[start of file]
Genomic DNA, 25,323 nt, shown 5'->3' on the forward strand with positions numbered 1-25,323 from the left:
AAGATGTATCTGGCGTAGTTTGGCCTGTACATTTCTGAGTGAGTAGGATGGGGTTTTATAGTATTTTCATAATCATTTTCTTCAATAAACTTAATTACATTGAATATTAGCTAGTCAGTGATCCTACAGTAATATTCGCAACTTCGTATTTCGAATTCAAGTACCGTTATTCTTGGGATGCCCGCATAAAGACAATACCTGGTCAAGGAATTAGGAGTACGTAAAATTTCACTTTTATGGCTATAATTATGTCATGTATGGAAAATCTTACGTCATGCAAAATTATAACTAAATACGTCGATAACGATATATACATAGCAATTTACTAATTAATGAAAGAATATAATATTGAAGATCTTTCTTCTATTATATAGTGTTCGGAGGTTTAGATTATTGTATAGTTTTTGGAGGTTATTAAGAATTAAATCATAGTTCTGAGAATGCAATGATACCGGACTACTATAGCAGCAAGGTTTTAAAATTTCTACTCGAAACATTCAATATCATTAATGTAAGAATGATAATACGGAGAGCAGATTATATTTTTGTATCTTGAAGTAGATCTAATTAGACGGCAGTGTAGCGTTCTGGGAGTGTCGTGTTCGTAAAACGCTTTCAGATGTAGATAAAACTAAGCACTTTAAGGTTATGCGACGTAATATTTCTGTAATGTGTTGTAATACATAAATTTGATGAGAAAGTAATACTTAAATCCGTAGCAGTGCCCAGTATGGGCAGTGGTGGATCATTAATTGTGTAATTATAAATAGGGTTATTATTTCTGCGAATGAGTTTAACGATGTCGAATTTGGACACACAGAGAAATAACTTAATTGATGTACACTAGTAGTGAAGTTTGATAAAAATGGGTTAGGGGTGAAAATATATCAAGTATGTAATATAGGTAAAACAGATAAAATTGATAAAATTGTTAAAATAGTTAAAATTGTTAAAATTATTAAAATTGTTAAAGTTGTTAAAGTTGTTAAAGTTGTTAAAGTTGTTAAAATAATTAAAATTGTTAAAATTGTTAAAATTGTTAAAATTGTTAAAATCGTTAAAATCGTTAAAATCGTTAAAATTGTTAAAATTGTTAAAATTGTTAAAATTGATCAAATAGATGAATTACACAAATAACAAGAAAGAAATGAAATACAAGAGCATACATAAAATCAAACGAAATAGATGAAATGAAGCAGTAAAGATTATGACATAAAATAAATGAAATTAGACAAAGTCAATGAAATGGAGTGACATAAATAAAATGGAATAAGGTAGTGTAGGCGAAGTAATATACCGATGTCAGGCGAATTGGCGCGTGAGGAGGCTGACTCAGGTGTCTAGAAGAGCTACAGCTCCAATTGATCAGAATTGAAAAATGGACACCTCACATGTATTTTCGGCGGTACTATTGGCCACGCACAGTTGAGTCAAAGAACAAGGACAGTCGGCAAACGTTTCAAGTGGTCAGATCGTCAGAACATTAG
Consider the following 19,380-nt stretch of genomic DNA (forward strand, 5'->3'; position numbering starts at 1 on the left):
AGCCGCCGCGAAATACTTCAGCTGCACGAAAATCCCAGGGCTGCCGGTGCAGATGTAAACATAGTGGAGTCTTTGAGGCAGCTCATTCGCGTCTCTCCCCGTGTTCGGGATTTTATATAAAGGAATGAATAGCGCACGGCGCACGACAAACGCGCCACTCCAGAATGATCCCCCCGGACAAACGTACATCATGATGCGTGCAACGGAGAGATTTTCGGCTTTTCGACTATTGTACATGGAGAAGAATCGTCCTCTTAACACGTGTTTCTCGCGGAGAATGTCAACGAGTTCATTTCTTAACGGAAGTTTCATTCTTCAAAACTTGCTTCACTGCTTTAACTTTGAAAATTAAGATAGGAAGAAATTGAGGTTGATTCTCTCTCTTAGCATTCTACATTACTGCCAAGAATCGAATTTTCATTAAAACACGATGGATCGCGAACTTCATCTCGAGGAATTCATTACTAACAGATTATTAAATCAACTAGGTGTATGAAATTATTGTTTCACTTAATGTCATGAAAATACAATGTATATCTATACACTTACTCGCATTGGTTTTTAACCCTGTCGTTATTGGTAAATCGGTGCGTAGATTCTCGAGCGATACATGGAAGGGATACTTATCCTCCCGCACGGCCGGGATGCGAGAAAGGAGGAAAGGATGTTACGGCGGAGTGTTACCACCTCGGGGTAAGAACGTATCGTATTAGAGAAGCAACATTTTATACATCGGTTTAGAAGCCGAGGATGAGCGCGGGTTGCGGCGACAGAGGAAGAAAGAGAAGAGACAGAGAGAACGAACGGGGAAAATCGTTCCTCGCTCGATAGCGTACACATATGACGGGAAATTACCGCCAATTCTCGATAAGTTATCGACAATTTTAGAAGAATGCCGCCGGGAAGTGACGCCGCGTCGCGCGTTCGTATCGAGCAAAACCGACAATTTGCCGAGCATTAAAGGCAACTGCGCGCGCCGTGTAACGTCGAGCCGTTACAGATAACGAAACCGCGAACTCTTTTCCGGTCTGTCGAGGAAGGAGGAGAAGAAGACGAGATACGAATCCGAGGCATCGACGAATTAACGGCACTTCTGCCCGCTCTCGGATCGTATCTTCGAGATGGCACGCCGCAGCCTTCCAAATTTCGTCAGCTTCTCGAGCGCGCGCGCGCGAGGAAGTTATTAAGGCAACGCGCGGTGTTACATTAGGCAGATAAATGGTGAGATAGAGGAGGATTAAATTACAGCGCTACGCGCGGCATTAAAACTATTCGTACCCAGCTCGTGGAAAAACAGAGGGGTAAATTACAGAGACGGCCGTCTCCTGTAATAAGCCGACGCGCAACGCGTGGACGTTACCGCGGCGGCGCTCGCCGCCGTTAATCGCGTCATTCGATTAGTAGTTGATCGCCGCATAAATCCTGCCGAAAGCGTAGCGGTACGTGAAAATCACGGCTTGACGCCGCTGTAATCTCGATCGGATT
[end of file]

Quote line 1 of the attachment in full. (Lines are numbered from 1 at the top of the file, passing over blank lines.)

Genomic DNA, 25,323 nt, shown 5'->3' on the forward strand with positions numbered 1-25,323 from the left: